Serving with Responsibility
TEACH Magazine, Swinging on the Back Porch feature; Fall 2007 Volume XI, Issue 3
Jesus said in Mark 9:35, “If any man desire to be first, the same shall be last of all, and se4rvant of all.” We must build a heart of service in each of our children. We can start right from the beginning. The family provides a training ground for service. We taught our toddlers to get diapers for baby sister, wash baseboards, throw away trash, etc. As I run my many errands, I take a different child with me and teach them how to shop and meet the needs of their family, how to put away groceries, weed the garden, keep the yard and house picked up.
Each family member needs spheres of responsibility. The family needs each member and each must contribute just as soon as they are able. It’s healthy and normal, and children need to know they are needed and valuable to the family unit. Let older children help to train the younger ones in chores, projects, tasks, etc. I remember when cleaning the bathroom was Nate and Josh’s job. I told them when they trained Matt and Emmy to clean the bathroom thoroughly, then it wouldn’t be their job anymore. Talk about motivation! Nate and Josh got to learn parenting skills by accurately training their younger siblings to do the job.
Train your kids with responsibility. We have a daily and weekly schedule for chores. Be flexible, but have a schedule so everyone knows what is expected of them. A schedule builds security.
Certain chores are done on certain days of the week. If it’s Monday morning, everyone does their Monday chores. Try to gear the chores according to a child’s skill level. Each summer, I reassign chores so everyone will learn all the different chores eventually. Train each child thoroughly in how to do their job. Don’t just expect them to know. Do it with them until they become proficient in it, and then afterwards occasionally help them just for motivation.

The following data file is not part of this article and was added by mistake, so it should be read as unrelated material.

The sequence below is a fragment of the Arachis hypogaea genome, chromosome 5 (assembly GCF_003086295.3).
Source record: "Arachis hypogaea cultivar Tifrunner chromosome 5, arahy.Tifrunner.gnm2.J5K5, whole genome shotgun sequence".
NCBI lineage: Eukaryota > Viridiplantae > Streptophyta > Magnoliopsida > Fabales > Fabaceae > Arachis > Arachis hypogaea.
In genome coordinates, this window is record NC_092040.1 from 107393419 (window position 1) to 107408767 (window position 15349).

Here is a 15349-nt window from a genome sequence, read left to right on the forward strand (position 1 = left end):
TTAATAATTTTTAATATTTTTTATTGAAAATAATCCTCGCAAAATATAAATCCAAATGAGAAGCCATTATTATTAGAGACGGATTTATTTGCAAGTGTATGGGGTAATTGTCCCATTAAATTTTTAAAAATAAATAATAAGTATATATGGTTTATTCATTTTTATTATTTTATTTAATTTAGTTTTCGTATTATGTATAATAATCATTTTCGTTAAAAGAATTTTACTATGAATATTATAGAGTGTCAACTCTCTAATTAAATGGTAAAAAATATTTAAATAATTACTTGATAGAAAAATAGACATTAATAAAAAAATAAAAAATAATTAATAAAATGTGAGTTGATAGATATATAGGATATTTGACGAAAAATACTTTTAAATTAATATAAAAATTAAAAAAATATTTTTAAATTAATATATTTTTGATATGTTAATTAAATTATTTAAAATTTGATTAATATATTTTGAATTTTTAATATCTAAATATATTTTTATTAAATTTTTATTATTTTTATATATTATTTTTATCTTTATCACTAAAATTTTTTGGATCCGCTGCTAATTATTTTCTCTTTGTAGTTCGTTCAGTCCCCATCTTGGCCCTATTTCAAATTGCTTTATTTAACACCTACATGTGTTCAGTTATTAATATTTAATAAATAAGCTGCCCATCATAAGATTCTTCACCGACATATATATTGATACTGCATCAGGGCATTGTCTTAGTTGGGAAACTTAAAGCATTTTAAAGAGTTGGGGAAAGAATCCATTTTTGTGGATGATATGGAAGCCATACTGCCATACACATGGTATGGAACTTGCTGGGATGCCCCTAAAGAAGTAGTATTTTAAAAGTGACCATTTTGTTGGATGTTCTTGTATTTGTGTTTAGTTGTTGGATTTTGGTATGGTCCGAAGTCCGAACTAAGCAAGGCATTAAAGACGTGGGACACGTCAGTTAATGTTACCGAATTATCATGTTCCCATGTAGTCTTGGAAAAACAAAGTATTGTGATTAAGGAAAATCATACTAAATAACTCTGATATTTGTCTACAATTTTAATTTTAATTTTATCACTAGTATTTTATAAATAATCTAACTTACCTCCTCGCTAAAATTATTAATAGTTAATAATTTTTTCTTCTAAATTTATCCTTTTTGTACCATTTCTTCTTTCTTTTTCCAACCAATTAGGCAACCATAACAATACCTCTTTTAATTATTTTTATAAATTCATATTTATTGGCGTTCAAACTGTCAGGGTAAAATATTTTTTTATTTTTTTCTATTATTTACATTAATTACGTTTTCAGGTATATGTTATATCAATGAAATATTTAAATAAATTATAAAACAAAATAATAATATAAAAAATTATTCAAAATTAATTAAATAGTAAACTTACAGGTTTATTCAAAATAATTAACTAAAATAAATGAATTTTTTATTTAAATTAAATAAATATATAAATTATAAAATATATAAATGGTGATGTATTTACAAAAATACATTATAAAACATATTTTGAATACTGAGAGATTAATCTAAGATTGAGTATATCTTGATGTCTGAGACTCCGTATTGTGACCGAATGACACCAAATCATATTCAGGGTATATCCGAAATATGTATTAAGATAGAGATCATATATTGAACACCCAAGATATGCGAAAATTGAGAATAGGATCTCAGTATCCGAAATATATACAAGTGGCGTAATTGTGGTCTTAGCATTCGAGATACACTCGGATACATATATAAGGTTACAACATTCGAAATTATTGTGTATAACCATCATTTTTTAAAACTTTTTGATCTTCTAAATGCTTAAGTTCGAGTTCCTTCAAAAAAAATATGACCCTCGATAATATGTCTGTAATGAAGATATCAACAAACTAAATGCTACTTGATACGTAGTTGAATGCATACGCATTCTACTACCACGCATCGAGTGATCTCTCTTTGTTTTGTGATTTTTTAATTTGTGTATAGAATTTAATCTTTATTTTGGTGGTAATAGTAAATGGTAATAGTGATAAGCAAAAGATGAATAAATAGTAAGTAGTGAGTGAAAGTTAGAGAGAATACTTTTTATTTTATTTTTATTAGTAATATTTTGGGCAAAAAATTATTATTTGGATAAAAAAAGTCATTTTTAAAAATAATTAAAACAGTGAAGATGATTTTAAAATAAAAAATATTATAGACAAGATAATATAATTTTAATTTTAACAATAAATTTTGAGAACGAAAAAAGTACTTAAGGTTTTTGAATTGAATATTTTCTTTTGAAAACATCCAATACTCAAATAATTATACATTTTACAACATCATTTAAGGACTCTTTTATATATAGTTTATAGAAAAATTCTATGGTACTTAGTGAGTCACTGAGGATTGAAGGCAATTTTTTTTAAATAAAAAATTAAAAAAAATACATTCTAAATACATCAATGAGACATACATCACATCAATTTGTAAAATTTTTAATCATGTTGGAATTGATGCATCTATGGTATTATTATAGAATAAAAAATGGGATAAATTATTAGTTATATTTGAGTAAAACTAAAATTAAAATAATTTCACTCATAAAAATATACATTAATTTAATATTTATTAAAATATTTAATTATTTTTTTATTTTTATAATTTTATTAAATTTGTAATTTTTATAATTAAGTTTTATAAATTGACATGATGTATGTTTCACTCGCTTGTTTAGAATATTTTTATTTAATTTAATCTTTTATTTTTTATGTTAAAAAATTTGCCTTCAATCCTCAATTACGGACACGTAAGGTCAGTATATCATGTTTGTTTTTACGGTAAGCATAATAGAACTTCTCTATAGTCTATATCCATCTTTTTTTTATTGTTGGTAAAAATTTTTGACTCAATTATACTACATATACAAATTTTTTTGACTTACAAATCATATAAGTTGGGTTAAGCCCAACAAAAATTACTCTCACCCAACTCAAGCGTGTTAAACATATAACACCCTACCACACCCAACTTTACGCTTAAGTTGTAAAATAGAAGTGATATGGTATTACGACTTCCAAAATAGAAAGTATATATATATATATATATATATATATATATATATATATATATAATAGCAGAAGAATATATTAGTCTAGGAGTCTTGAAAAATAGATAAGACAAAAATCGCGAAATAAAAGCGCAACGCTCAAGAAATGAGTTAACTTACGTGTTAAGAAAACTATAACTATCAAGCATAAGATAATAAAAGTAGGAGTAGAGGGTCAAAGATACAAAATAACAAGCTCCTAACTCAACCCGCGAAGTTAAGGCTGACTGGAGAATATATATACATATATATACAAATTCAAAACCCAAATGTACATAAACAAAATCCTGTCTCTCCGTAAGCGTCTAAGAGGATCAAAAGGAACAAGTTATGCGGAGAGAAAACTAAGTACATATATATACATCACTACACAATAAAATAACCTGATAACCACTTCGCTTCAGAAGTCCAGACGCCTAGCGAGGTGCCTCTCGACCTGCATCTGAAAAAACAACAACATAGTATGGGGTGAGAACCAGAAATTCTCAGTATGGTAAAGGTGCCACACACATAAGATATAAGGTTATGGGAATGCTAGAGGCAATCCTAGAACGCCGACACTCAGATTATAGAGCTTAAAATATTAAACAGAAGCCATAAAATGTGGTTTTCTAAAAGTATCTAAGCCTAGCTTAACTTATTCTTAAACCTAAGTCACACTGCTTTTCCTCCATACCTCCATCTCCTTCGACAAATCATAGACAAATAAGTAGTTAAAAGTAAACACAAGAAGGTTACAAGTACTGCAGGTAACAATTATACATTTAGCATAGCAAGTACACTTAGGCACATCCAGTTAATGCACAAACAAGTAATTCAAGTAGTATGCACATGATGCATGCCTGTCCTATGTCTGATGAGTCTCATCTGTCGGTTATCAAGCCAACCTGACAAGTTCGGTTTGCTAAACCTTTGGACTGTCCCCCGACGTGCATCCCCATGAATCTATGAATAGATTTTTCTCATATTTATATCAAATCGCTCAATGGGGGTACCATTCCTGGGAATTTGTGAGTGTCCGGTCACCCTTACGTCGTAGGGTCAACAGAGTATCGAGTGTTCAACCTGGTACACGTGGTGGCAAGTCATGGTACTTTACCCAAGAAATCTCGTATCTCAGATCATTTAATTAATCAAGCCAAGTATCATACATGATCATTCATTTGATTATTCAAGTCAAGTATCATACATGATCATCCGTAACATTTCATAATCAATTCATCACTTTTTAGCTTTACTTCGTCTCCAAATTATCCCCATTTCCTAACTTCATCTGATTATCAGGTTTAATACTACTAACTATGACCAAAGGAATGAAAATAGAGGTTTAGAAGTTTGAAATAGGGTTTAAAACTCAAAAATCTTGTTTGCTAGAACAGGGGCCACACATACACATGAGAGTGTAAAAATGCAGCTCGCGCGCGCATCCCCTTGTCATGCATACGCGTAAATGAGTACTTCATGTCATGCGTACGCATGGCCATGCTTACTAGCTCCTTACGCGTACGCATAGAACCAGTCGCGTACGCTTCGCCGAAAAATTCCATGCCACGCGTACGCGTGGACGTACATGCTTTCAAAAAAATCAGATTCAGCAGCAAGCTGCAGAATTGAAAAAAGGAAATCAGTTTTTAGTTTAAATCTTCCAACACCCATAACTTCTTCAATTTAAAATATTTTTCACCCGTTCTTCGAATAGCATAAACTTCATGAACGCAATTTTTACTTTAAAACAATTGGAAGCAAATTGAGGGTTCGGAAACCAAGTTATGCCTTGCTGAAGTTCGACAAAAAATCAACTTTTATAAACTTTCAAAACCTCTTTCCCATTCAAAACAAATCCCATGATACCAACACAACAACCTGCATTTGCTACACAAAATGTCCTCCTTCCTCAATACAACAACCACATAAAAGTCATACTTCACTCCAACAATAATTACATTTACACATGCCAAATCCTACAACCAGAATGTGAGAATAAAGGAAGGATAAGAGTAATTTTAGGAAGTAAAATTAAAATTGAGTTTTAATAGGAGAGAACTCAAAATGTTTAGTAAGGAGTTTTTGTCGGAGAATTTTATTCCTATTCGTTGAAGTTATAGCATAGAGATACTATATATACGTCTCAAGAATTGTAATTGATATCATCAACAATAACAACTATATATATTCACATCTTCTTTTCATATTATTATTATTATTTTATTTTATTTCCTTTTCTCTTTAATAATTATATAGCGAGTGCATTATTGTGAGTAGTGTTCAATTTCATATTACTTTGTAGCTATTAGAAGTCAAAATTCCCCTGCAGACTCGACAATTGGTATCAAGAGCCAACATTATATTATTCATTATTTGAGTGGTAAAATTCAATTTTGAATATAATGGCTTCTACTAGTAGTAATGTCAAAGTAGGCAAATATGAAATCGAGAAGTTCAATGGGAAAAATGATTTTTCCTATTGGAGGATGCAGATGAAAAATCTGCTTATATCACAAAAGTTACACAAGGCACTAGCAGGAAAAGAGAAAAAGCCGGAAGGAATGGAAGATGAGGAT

Make your instructions clear and easy to follow. Some children need more direction than others. For instance, I have one daughter who sees what needs to be done before I do. I have another daughter, however, who is very creative. She just doesn’t see the mess! I would walk in her room and she’d be sprawled on her bed, writing a story. I’d ask her why she didn’t pick up the mess before she wrote stories, and she’d say, “What mess?” She just didn’t see it. When dusting was her job, I’d keep finding things that weren’t getting dusted. I finally realized she needed help in knowing what to dust. So, for handwriting that week, I had her go from room to room and list everything in each room that needed to be dusted. She could then use her list to check things off and make sure she hadn’t forgotten anything.
Check up on them. If you don’t, they’ll try to get away with whatever they can. Call them back if the job is not done thoroughly, even if they’re already in bed at night when you discover it! Call them back as many times as it takes, and eventually they’ll realize they might as well just do it right the first time instead of being interrupted to come and complete jobs.
For spring and fall cleaning, I let up on school work a bit for a week and assign each child extra jobs for each day of the week. It’s different from our normal schedule and normally it’s kind of fun! We don’t pay the kids for doing normal chores. It’s just part of belonging to the family. We do, however, pay for extra chores, like cleaning out the shed, washing and cleaning the car, etc. That gives the kids a way to earn extra money. If they need money for something, they’ll ask for extra jobs.
We’ve always encouraged our children to make homemade gifts for friends, neighbors, brothers and sisters. To think of appropriate gifts and spend time and energy in making a surprise for someone is developing a servant’s heart. Rick and I still have plaster of Paris handprints hanging on our walls that the kids made us for Mother’s and Father’s Day. I had the kids make their dad a t-shirt one year with their hand and footprints all over it, and I wrote Psalm 127:3 on it.
I have kept a sampling over the years of papers, cards, and gifts the kids have made us, and I made two huge scrapbooks of some of the extra special ones. They are still very special to me. It almost takes you back to the day you received them to sit and flip through the scrapbook and to appreciate each one.
We were put on this earth to serve. Let us remember to communicate that to our children. We’re not here to entertain ourselves, as the world would have us believe. It’s only when we empty ourselves into the lives of others that we truly find what life is all about!